Mantras to repeat for the rest of this series

Take a deep breath and repeat after me.

Tear Down This Wall!

You don’t dismantle a wall by hucking more bricks at it, and very rarely do you get the results you want ramming through it at high speeds. The same goes, in the Raptors’ case, for John Wall. John Wall has shown he’s adept at forcing Toronto into sloppy turnovers for him and his team to take full advantage of. As for guarding Wall, boxing him in by sticking close is a recipe for disaster. Lowry opted to guard him tightly over the last two games and Wall either slipped him via a screen or ducked around him all together with the joy of slipping in an easy access window after curfew and never getting caught.

What are the options, then? One is putting Siakam on Wall and opting for his length to trip Wall up and chase him from the paint. But Siakam has been playing extremely quiet—I refuse to say shook—in this series, along with the rest of the bench. Washington threw their weight around in Game 3, starting chippy and staying that way, and were pushed off only a little, and probably just to stay out of foul trouble, in Game 4. It is supremely weird to see Toronto’s bench just shrink away, after they seemed the louder of the team’s rotations all throughout the regular season. But Washington’s bench is besting our own in perseverance and confidence. Would guarding Wall give Pascal Siakam the mental shot of adrenalin he needs to show up as the spectacularly lively, long-ranged and spicy shooter that we know and need him to be? And is this game the one to be making adjustments like that? To both points, yes. For everything that has been said about whether or not this Raptors team is relapsing into an earlier iteration of themselves, the bygone era of Before Culture Reset (BCR), now would actually be the best time to make some must needed adjustments and adapt to the series as it’s being played, even if it’s not being played as expected.

And if one guy is not up to doing it, or Siakam seems a little bit shaky, why not toss some double teams in for good measure. Likewise, some of the same screen traps the Wizards have been running on Toronto would work well to push Wall out of the paint, so would picking Wall up in the full court. Wall, like Lowry, is an exceptional driver. He’s extremely fast and once he’s got the rock and a road to get there, it’s hard to put up any defence that is likely to chase him off. He’s not especially great at the long shot though, and that’s a place the Raptors can try to put him to help themselves. In the last game in Washington Wall attempted five three-pointers and missed them all. In Game 2 he missed two of his three attempts and in Game 1 he went 1-of-5 from the field, missing 14 shots. Keep Wall out of the paint or slow him down on his way there and it could provide the right chip in getting him to crumble.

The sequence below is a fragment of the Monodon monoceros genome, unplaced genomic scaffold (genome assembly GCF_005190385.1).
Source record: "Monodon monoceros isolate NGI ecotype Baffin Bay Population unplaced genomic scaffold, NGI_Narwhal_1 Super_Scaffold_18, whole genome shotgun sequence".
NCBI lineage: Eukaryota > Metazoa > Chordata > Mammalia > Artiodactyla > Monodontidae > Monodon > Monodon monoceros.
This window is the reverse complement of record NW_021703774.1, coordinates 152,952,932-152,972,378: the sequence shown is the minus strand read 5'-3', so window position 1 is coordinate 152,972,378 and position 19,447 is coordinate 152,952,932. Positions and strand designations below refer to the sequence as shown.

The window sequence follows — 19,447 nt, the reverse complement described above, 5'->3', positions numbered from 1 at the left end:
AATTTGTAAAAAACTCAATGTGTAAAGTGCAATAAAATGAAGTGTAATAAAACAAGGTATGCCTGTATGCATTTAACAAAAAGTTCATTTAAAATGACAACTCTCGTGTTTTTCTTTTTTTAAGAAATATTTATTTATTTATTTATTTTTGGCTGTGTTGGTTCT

Honestly, Shoot It

Does Toronto need to take more shots? Hm, let’s see. On Sunday in Washington, Serge Ibaka and C.J. Miles, took two shots in a combined almost 14 fourth-quarter minutes. Delon Wright played the last seven and change minutes of the game without shooting a single shot. Yes, absolutely, the Raptors need to be shooting more—from 3, from 2, from under, beside—and more than that they need to be able to bounce back from bad shots.

We know them to a be a team who can deeply hit a funk when the ball is not falling, and more panicked, long-range shots are the last thing the Raptors need to keep the game in hand. But we also know that there’s sometimes no rhyme or reason in a game as to why shots don’t go. There is literally only one answer to this, and that’s to shoot through it. It is both bane and soothing balm, and the Raptors need to get back to the confidence in which they were letting lobs go all season. I don’t care if you clunk a three, it’s embarrassing sure, but generally math and luck and the rabid screams of fans imply that what once clunked will eventually fall. That’s just physics.

Remember, You Like Each Other

What might seem very surface level is actually fairly important when it comes down to a team’s longevity and the ability to bounce back. This Toronto team, out of all the other Toronto teams before them, really, generally, like each other. They support one another, they joke around, they know each other’s families and they communicate, a lot, on and off the court. There have been some hiccups in the Raptors on the court communication in the last two games away, and it’s led to frazzles and bigger flare-ups, and there’s no doubt the next however many games will have more of the same. Washington understands how the Raptors get along and it’s in their best interests to insert themselves into the dynamic in a bad way. Specifically? Markieff Morris is a goon. More generally, the Wizards were just getting the hang of the buttons to push and what they could get away with. Ibaka is going to have to cool it, Poeltl needs to control some of his range and not get picked off by getting into foul trouble early, and Lowry and DeRozan are going to have to lead and know what fires need to be flamed (gently, think blowing on warm embers) and what needs a blanket thrown on it and stomped on.